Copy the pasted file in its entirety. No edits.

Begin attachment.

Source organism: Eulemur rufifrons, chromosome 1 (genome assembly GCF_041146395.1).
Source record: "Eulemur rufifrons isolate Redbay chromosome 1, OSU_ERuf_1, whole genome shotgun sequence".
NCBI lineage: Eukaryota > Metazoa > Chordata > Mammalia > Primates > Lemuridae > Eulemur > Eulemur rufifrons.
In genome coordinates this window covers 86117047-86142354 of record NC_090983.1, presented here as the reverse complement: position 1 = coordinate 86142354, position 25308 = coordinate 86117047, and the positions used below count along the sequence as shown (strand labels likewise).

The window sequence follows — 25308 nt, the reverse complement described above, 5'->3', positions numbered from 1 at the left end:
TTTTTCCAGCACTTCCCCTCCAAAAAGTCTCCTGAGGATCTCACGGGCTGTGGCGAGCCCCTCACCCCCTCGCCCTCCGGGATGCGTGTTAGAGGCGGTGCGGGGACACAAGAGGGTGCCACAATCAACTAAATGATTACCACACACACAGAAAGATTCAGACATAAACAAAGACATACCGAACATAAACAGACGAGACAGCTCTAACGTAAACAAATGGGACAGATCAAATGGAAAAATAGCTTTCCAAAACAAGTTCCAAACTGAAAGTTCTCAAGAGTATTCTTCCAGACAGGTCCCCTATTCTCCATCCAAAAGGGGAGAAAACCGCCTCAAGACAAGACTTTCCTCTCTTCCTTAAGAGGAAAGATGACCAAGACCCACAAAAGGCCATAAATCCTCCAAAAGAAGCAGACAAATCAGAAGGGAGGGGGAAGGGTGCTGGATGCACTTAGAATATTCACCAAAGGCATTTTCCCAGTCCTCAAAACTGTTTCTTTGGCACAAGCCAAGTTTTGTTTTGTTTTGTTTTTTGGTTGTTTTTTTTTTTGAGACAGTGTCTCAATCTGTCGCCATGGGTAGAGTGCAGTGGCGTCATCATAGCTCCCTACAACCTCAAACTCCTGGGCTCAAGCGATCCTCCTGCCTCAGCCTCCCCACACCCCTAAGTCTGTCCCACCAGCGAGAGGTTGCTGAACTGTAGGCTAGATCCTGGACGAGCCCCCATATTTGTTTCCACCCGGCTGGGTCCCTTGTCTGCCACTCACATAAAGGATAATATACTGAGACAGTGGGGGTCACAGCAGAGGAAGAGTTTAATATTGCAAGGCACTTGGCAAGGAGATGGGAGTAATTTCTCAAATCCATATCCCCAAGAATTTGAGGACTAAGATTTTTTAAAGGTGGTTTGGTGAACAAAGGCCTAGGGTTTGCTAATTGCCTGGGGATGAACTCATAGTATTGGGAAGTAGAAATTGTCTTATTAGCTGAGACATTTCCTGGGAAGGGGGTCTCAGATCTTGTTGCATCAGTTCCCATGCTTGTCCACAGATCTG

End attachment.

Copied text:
Source organism: Eulemur rufifrons, chromosome 1 (genome assembly GCF_041146395.1).
Source record: "Eulemur rufifrons isolate Redbay chromosome 1, OSU_ERuf_1, whole genome shotgun sequence".
NCBI lineage: Eukaryota > Metazoa > Chordata > Mammalia > Primates > Lemuridae > Eulemur > Eulemur rufifrons.
In genome coordinates this window covers 86117047-86142354 of record NC_090983.1, presented here as the reverse complement: position 1 = coordinate 86142354, position 25308 = coordinate 86117047, and the positions used below count along the sequence as shown (strand labels likewise).

The window sequence follows — 25308 nt, the reverse complement described above, 5'->3', positions numbered from 1 at the left end:
TTTTTCCAGCACTTCCCCTCCAAAAAGTCTCCTGAGGATCTCACGGGCTGTGGCGAGCCCCTCACCCCCTCGCCCTCCGGGATGCGTGTTAGAGGCGGTGCGGGGACACAAGAGGGTGCCACAATCAACTAAATGATTACCACACACACAGAAAGATTCAGACATAAACAAAGACATACCGAACATAAACAGACGAGACAGCTCTAACGTAAACAAATGGGACAGATCAAATGGAAAAATAGCTTTCCAAAACAAGTTCCAAACTGAAAGTTCTCAAGAGTATTCTTCCAGACAGGTCCCCTATTCTCCATCCAAAAGGGGAGAAAACCGCCTCAAGACAAGACTTTCCTCTCTTCCTTAAGAGGAAAGATGACCAAGACCCACAAAAGGCCATAAATCCTCCAAAAGAAGCAGACAAATCAGAAGGGAGGGGGAAGGGTGCTGGATGCACTTAGAATATTCACCAAAGGCATTTTCCCAGTCCTCAAAACTGTTTCTTTGGCACAAGCCAAGTTTTGTTTTGTTTTGTTTTTTGGTTGTTTTTTTTTTTGAGACAGTGTCTCAATCTGTCGCCATGGGTAGAGTGCAGTGGCGTCATCATAGCTCCCTACAACCTCAAACTCCTGGGCTCAAGCGATCCTCCTGCCTCAGCCTCCCCACACCCCTAAGTCTGTCCCACCAGCGAGAGGTTGCTGAACTGTAGGCTAGATCCTGGACGAGCCCCCATATTTGTTTCCACCCGGCTGGGTCCCTTGTCTGCCACTCACATAAAGGATAATATACTGAGACAGTGGGGGTCACAGCAGAGGAAGAGTTTAATATTGCAAGGCACTTGGCAAGGAGATGGGAGTAATTTCTCAAATCCATATCCCCAAGAATTTGAGGACTAAGATTTTTTAAAGGTGGTTTGGTGAACAAAGGCCTAGGGTTTGCTAATTGCCTGGGGATGAACTCATAGTATTGGGAAGTAGAAATTGTCTTATTAGCTGAGACATTTCCTGGGAAGGGGGTCTCAGATCTTGTTGCATCAGTTCCCATGCTTGTCCACAGATCTG